Tag Archives: Air Travel

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This is a series of posts about Belize and Guatemala that starts here.

I was on the plane ready to take off for my big wilderness adventure.

After the gate agents’ repeated threats, no one’s carry on was taken away to the hold.  I settled into my seat with the New York Times crossword puzzle, relieved to be seated next to an elderly couple who were reading paper books.  Hurrah!  No screens in my face or endless cha-Cha-cha-Cha of someone’s music leaking out of their ear buds.

I had grabbed a couple extra newspapers at work and kept out a Sunday edition, which I expected to absorb my attention all the way to Belize City.  In case you aren’t a crossword geek, the NYT puzzles get harder as the week progresses. Saturday is the hardest, but Sunday is super sized and also very difficult.  I had been pretty pleased with myself when I’d managed to finish it the previous Sunday.

Oh. No.  I somehow now had last week’s puzzle—the one I’d already solved. I must have picked up a duplicate version at work by mistake.

“Ooh, Sunday,” commented the man next to me.  I didn’t tell him I’d already solved it.  I filled it in at lighting speed and I could feel him looking over surreptitiously; probably thinking I was a genius.  Well, let someone think that, for once, I thought.

Done with the crossword in 15 minutes.  Two hours to kill with nothing to read but the in-flight magazine, which featured a story about John Legend. I had heard of him, and I didn’t even know why because I couldn’t name any of his songs.

I glanced across the aisle and the man sitting one row ahead of me was readying pie charts for a presentation of … a merger? … of two companies called Dermocell and Norodaq.  Undoubtedly they make pharmaceuticals for problems I don’t know I have yet.  His wife and kids were sitting next to and across the aisle from him and kept interrupting him to ask him questions.  I wondered where they were going—it was too early for spring break.  Maybe he was taking them along on a business trip that happened to be taking place in Orlando.  He seemed utterly uninterested in anything but his pie charts.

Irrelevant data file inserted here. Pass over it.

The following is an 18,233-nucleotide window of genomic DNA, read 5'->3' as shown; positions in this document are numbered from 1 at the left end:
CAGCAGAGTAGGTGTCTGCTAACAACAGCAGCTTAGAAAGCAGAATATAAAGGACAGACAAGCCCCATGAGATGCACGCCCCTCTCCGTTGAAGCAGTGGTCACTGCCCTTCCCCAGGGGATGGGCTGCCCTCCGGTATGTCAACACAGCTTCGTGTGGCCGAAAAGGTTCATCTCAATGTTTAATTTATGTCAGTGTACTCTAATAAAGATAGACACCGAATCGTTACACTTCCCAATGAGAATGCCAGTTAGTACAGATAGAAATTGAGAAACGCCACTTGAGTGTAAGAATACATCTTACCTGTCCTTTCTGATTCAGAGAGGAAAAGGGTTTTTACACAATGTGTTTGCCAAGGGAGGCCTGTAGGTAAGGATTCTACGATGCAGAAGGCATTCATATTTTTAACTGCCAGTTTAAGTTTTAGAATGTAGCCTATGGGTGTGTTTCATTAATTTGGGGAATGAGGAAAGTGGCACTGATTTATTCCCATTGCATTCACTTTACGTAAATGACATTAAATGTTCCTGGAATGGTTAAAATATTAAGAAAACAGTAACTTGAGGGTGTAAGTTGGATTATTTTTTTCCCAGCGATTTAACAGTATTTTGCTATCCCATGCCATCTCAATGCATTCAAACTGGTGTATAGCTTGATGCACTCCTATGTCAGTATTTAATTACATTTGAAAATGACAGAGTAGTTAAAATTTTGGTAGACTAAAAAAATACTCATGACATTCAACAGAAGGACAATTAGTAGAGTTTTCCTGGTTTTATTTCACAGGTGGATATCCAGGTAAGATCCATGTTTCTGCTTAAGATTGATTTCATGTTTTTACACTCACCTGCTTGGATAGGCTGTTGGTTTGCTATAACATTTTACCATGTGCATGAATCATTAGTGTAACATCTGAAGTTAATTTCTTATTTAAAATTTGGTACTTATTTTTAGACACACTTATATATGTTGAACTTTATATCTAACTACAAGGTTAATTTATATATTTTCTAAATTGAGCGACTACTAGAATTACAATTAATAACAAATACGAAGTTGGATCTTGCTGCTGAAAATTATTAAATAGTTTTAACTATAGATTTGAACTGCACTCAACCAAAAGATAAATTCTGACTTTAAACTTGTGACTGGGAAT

The flight attendants came by to offer snacks and drinks.  I could hear the closest one six rows away, “Coffee, tea, soft drinks?  Pretzels, nuts, yogurt balls?”

Yogurt balls?  They had said something during the announcements about “exciting new snacks.” These must be them—I started to feel excited.  Yogurt balls sounded intriguing.  She progressed excruciatingly slowly down the aisle, repeating her snack and drink mantra.

Finally, I got to request my usual Diet Coke and … yogurt balls.  She looked at me funny but handed it over. It was just a yogurt bar!  Then I heard her answering another passenger’s question after she’d moved on, and realized she had an eastern European accent which rendered “bars” as “balls.”

Still, yogurt bars made a nice change from nuts and pretzels.  Nature Box was the brand.  I looked at the ingredient list, which took up most of the wrapper.

Rolled Oats, Organic Brown Rice Syrup, Greek Yogurt Flavored Coating (sugar, palm kernel oil, nonfat dry milk, Greek yogurt powder [nonfat milk solids, cultures, lactic acid, natural flavor], lactic acid, soy lecithin, natural flavor), Rice Crisps (rice flour, rice bran, raisin juice concentrate, honey, salt), Chicory Root Fiber, Organic Cane Sugar, Almonds, Glycerin, Sunflower Seeds, Apples, High Oleic Sunflower Oil, Cinnamon, Natural Flavor, Sea Salt.

For Christ’s sake!  Six sweeteners?

Anne, you will not be a purist.  You are on vacation, I told myself.

It was delicious.

Sun! Heat!  We walked down the wobbly stairs from the plane, crossed the tarmac, and joined the long immigration line.  Fortunately there was reading material to keep us occupied, in the form of warnings about Zika and Chikungunya.

At the glass booth, the usual serious-faced border agent asked, “What’s the address of your hotel?”

“I’m with a tour,” I said. “The leader has the address.”